Priority Setting Presentation Freiburg


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Workshop title: Ensuring relevance and building enthusiasm for Cochrane reviews: determining appropriate methods for identifying priority topics for future Cochrane reviews Evaluating the priority setting processes used across the Cochrane Collaboration: Accountability, Reasonability and Equity Cochrane Colloquium, 3-7 October 2008 Freiburg, Germany

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Priority Setting Presentation Freiburg

  1. 1. Workshop title: Ensuring relevance and building enthusiasm for Cochrane reviews: determining appropriate methods for identifying priority topics for future Cochrane reviews Evaluating the priority setting processes used across the Cochrane Collaboration: Accountability, Reasonability and Equity Cochrane Colloquium, 3-7 October 2008 Freiburg, Germany
  2. 2. There is no simple way to set priorities. However, failure to establish a process for priority setting has led to a situation in which only about 10% of health research funds from public and private sources are devoted to 90% of the world’s health problems (measured in DALYs). This extreme imbalance in research funding has a heavy economic and social cost. To make matters worse, even the 10% of funds allocated to the 90% of the world’s health problems are not used as effectively as possible, as health problems are often not prioritized using a defined methodology. Global Forum for Health Research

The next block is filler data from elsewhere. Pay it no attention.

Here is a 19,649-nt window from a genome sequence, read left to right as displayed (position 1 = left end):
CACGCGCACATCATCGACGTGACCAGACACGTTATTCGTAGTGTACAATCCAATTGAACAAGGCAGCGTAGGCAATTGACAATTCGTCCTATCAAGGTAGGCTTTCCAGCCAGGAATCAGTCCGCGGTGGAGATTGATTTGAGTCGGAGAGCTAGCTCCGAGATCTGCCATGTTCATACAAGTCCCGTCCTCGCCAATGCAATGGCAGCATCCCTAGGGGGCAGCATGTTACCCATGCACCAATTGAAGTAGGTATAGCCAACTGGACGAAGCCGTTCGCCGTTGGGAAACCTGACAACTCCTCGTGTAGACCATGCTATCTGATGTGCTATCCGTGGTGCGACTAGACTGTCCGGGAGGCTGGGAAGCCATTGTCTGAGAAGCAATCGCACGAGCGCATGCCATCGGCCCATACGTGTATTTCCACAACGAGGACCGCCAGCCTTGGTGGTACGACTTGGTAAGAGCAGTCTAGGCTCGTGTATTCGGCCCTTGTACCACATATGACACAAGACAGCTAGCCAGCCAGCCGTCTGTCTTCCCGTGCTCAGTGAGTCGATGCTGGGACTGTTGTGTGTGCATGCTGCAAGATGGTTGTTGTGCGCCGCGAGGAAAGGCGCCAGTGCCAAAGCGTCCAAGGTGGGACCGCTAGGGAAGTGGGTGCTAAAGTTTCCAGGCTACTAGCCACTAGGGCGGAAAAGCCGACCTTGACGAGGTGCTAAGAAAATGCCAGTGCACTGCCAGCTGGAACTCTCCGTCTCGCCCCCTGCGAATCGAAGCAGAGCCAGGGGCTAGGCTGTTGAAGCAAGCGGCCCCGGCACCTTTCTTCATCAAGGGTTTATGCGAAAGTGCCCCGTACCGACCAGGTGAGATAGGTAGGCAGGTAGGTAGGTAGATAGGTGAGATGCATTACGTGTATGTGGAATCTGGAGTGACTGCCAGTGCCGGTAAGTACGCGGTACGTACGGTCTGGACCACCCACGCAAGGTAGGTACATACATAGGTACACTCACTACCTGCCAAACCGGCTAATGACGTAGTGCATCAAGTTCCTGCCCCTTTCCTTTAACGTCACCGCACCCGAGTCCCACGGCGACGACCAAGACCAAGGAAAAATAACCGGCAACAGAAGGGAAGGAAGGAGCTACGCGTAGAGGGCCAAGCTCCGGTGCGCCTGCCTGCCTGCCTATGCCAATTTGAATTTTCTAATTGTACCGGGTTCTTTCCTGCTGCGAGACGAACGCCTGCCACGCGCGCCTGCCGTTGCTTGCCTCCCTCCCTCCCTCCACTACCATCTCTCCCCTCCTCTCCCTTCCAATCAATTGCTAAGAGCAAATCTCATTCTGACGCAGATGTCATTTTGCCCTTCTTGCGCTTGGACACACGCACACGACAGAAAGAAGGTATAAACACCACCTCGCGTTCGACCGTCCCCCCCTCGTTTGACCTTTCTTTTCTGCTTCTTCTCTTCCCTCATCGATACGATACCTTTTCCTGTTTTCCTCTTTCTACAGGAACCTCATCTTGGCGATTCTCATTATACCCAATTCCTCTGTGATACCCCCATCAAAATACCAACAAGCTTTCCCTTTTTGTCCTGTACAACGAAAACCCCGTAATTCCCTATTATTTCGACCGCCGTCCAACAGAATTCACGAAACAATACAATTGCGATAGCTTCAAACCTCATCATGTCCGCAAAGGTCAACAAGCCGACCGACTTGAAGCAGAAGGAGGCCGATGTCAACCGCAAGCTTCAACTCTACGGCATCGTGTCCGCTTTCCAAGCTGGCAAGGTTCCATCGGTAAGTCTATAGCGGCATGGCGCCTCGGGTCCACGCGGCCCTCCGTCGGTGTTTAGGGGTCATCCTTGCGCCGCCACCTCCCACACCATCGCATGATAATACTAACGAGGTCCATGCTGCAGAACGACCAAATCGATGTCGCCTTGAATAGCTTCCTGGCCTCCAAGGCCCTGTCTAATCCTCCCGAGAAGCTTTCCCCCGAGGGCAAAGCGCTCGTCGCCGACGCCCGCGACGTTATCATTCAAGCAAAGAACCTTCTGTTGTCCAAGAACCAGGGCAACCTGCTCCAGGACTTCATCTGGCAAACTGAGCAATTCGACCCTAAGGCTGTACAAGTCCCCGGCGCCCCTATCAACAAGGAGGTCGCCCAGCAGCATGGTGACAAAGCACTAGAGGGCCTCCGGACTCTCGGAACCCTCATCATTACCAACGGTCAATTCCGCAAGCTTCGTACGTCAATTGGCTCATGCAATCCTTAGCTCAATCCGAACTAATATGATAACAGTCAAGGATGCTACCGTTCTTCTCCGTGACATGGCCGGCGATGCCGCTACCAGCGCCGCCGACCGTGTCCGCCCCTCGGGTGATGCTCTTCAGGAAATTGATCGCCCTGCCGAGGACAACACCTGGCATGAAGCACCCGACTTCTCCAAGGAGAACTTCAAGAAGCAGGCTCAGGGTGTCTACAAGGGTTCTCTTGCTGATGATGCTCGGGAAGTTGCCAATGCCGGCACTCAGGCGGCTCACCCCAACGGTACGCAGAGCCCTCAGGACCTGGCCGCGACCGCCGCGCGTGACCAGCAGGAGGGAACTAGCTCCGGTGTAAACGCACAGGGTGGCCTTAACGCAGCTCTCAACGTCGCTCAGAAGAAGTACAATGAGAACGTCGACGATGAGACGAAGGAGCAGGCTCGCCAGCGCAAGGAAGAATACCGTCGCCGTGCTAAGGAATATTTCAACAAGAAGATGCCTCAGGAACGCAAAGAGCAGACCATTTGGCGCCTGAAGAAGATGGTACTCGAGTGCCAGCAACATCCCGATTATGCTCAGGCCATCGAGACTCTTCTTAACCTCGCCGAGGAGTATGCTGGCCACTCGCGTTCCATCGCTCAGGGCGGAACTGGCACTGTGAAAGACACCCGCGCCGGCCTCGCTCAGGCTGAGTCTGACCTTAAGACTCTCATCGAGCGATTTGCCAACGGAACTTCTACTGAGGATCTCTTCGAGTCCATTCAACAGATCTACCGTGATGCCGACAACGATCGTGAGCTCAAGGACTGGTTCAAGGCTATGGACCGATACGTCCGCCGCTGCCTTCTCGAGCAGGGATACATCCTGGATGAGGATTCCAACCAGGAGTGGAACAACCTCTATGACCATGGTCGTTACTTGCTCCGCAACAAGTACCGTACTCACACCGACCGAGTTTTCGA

3. 3. Prioritizing Cochrane Review Topics Relevant to Low- and Middle- Income Countries Peter Tugwell, Vivian Welch, Erin Ueffing, Zulma Ortiz, Mona Nasser, Elizabeth Waters, Jodie Doyle, Andy Oxman 1) Identify what priority-setting approaches are underway by Cochrane entities already and whether/how these can inform priorities for systematic reviews of relevance to LMIC 2) Explore different methods of identifying priorities for systematic reviews for specific audiences, recognizing that priorities may be different (eg for policy- makers, for practitioners). We might convene small working groups of practitioners to identify priorities for systematic reviews at a national or regional level 3) Map existing systematic reviews to identified priorities to identify gaps/needs for new systematic reviews, as well as showing whether the Cochrane Database of Systematic Reviews already answers high-priority questions relevant to LMIC
  4. 4. Background: • Ebrahim S, Moore T. Priority setting for review topics in the Cochrane Review Groups. 7th Cochrane Colloquium, 5-9 October 1999, Rome, Italy • Ghersi D, Kennedy G, Rio P, Shea B. Consumer Setting Priorities for Cochrane Review Groups. 5-9 October 1888, Rome, Italy • Vet HCW, Korese MEAL, Scholten RJPM. The efficacy Of treatments for chronic benign pain disorders: setting research priorities by literature searches With minimal reading. 8th Cochrane Colloquium 25-29 October 2000, Cape town, South Africa. • Survey of prioritisation, commissioning and cochranisation of non-Cochrane reviews, Adrian M Grant, CCSG, Khon Kaen, April 2006 • Bellorini J, Doree C. A method for priortising review topics: map of distribution of randomized controlled trials (RCTs) in the Cochrane Review Group Trials Register. 14th Cochrane Colloqiuium 23-26 October 2006, Dublin, Ireland. • Doyle J, McDonald L, Bailie R, Waters E, Armstrong R. Prioritising and promoting topics for systematic reviews to address the public health needs of indigenous people. 14th Cochrane Colloqiuium 23-26 October 2006, Dublin, Ireland. • Nasser M, Lodge M, Fedorowicz Z. The relevance of Cochrane Reviews to the Cancer Priorities in Iran. 15th Cochrane Colloquium 23-27 October 2007, Sao Paulo, Brazil.
  5. 5. • We have contacted 67 Cochrane review groups and Cochrane fields. • 52 groups responded (about 78%) • 17 did not have a priority setting exercise (about 25%) • 8 had some relevant editorial process for accepting titles (about12%) • 27 had a prioritsation process or planned one (about 40%)